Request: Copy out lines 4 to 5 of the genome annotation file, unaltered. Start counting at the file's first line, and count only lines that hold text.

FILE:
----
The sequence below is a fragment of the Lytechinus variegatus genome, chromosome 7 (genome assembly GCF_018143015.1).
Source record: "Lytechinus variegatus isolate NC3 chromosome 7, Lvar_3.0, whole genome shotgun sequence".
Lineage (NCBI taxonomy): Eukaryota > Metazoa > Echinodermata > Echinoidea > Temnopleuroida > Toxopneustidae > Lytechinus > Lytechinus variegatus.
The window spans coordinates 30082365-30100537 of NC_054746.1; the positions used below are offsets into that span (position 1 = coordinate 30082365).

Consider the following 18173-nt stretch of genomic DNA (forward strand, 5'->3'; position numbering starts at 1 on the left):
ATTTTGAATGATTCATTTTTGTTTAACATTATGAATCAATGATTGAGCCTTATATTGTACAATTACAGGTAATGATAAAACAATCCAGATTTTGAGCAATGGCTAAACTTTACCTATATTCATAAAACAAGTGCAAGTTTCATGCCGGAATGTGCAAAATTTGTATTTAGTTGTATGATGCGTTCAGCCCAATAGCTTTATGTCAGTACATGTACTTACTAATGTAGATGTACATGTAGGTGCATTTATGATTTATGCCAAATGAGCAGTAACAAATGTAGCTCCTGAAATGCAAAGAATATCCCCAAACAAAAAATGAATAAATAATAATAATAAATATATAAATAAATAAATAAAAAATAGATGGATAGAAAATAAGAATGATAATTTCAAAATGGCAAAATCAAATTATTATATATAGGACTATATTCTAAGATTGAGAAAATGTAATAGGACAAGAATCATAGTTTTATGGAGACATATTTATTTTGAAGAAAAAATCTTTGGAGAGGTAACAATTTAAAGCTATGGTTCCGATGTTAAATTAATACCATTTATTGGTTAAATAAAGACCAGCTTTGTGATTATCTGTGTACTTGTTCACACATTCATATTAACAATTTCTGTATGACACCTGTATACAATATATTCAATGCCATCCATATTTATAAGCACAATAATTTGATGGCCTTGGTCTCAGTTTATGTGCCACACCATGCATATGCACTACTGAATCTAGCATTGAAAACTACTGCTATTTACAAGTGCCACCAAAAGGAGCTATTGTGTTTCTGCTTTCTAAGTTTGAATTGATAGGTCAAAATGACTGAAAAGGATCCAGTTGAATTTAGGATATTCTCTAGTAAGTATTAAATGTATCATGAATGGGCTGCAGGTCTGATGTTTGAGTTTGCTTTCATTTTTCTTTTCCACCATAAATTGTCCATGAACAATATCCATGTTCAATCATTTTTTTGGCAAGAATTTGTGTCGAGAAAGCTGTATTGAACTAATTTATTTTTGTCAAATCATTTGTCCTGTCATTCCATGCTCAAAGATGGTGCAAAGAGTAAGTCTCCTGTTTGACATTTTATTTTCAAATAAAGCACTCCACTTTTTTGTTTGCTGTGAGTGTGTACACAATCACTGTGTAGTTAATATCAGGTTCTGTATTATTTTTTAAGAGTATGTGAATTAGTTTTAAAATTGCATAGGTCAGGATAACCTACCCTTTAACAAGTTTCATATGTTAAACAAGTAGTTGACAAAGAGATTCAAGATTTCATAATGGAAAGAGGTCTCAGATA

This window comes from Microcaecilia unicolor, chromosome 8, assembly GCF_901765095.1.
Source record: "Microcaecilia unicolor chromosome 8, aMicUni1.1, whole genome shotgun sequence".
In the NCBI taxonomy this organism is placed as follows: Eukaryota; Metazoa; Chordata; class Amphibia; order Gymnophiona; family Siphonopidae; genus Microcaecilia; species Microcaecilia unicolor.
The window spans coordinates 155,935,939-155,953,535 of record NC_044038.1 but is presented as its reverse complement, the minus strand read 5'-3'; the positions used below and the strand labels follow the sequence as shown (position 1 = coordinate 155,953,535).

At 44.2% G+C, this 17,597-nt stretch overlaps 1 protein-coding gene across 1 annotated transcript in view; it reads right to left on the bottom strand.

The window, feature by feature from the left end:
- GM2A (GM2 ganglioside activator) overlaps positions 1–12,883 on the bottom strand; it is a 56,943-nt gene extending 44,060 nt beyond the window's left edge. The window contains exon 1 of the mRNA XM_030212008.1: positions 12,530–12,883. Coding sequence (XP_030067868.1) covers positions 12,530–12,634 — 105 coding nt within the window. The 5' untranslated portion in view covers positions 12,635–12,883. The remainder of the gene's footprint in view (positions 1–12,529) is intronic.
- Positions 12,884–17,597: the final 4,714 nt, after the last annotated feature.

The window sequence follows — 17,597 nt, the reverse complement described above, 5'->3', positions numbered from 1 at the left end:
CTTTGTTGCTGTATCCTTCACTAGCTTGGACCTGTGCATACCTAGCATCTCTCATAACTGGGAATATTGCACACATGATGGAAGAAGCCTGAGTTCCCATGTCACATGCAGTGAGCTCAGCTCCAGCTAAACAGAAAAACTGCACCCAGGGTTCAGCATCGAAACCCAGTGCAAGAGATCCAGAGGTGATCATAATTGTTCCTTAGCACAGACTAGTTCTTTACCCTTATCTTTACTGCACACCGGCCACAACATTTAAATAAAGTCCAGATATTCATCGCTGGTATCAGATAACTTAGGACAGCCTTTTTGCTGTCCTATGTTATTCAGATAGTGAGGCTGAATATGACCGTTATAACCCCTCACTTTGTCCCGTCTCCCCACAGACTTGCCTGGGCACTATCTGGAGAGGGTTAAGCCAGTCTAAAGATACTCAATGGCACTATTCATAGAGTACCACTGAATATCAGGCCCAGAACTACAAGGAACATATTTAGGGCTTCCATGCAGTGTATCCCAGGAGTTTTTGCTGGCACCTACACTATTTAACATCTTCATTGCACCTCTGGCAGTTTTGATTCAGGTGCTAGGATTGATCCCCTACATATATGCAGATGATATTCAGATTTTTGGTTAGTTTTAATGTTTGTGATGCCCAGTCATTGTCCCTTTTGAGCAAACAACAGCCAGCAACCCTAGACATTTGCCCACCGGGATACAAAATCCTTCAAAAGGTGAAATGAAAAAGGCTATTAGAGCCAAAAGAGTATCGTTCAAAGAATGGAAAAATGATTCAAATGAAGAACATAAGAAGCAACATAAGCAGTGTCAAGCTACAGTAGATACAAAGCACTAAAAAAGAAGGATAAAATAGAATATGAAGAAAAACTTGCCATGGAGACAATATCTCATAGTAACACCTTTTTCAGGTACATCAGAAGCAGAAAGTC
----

The window spans coordinates 30082365-30100537 of NC_054746.1; the positions used below are offsets into that span (position 1 = coordinate 30082365).

Consider the following 18173-nt stretch of genomic DNA (forward strand, 5'->3'; position numbering starts at 1 on the left):